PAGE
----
Metacommunity Dynamics of Gila River Fishes
Projecting the resiliency and vulnerability of natural or cultural resources that affect or are affected by water resources management in a changing climate and�� Assessing and evaluating natural or cultural resources management practices and adaptation opportunities.
Grantee: Kansas State University
Principle Investigators: Keith B. Gido, Thomas F. Turner, David L. Propst
Cooperative Agreement: $188,518 in non-Federal funds and $187,235 in Federal funds provided by Bureau of Reclamation
If dispersal dynamics of native and nonnative fishes can be predicted by life history strategy, this research will provide a general framework for conservation that considers how community interaction and responses to extreme events (e.g., those predicted by climate change) are influenced by fragmenting populations. By developing decisions support models, hosting workshops, and presenting our findings to regional stakeholder groups, we aim to provide conservation and water resource agencies critical information from which they can use to inform conservation plans.
Brief Project Description
Freshwater systems are critically imperiled and continue to be threatened by human encroachment and water development. The upper Gila River in New Mexico is one of the last unobstructed rivers in the Colorado River basin with a mostly intact native fish fauna, including two federally listed and one state-listed fish species. ��Kansas State University will develop methodologies or decision support tools to assess or evaluate current or existing resource management practices to learn and adapt to the effects of climate change on fish species. The researchers will investigate how the connectivity of the Gila River habitat impacts the fish population with respect to the behavior of native and non-native species. ��
Upper Gila River basin, New Mexico
- 1. Select 2 to 4 bird focal species, and 2 to 4 reptile and amphibian focal species for which there is sufficient data and ecological knowledge to support the development of conceptual models. Candidate bird species include Southwestern Willow Flycatcher, Yellow-billed Cuckoo, Common Black-Hawk, and Gray Hawk. Candidate herpetofauna include Northern Mexican Gartersnake, Canyon Treefrog, Narrow-headed Gartersnake, and Lowland Leopard Frog.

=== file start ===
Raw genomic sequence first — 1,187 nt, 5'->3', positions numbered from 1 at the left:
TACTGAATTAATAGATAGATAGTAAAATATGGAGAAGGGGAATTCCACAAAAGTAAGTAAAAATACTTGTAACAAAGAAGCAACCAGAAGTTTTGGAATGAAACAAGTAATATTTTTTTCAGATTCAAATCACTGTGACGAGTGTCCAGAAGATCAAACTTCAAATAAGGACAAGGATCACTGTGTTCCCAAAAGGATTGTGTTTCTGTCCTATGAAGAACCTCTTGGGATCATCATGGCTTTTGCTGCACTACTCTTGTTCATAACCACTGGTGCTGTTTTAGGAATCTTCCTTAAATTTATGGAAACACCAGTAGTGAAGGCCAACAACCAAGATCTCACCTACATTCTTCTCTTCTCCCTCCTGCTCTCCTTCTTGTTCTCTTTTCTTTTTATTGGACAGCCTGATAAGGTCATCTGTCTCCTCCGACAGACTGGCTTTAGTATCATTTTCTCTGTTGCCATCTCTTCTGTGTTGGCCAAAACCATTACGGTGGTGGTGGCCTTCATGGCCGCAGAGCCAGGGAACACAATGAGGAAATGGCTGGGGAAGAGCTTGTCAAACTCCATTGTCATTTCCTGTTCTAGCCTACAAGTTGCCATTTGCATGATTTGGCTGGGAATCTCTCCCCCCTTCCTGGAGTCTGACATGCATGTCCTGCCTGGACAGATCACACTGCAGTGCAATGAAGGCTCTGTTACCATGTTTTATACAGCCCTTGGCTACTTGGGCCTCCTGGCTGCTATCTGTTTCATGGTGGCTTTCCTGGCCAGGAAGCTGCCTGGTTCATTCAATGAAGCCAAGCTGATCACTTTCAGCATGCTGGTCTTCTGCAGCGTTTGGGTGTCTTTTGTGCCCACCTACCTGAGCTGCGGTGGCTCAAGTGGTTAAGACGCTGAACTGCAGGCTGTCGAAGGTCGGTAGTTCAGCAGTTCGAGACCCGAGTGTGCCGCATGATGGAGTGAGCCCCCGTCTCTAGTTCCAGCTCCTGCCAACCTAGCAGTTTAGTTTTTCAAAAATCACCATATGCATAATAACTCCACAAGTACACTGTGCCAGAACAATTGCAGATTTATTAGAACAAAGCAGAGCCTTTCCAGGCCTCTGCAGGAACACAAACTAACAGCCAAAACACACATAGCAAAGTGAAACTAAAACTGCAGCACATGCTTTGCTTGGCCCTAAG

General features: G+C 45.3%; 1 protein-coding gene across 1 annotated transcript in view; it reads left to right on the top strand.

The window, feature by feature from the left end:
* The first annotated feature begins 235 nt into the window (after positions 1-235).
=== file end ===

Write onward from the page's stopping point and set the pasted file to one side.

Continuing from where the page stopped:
- 2. Develop conceptual models to synthesize, represent, and relate relevant life history information about focal species, as a basis for designing and interpreting statistical habitat models.
- 3. Build a GIS that contains spatially explicit data on species distributions, downscaled Global Circulation Model (GCM) data, hydrological data, and other candidate explanatory variables identified in conceptual models.
- 4. Model wildlife habitat by linking existing hydrologic, geomorphic, and wildlife models to assess how changes in water availability will affect riparian vegetation and riparian-obligate species. Populate the multivariate model with downscaled GCM data to estimate effects on wildlife habitat directly.
- 5. Use output from the riparian response model to simulate the effects of different climate-change scenarios on select riparian bird and herpetofauna species habitats.
- 6. Produce a set of maps and GIS layers for each bird and herpetofauna species modeled that show in a spatially explicit manner how and where riparian vegetation is expected to change and the resulting impacts to riparian obligate species. These analyses will form the foundation for a decision support system whereby managers can simulate different climate-change scenarios and view the expected results in an interactive website, a product of the NCCWSC project, managed at Northern Arizona University.
- Select focal species�� and develop conceptual models ��� April 2012
- Build GIS ��� Sept. 2012
- Perform Hydrologic modeling using VIC�� ��� Sept. 2012
- Model bird and herpetofauna habitat ��� Feb. 2013
- Project future distributions of bird and herpetofauna species��� Aug. 2013
- Populate decision support tool with results�� ��� Oct. 2013
- Write final report - Dec. 2013
Opportunities to learn more
- Presentations (link if available)
- Webinars (link if available)
- Meetings (information and/or link if available)
Documents Available for Download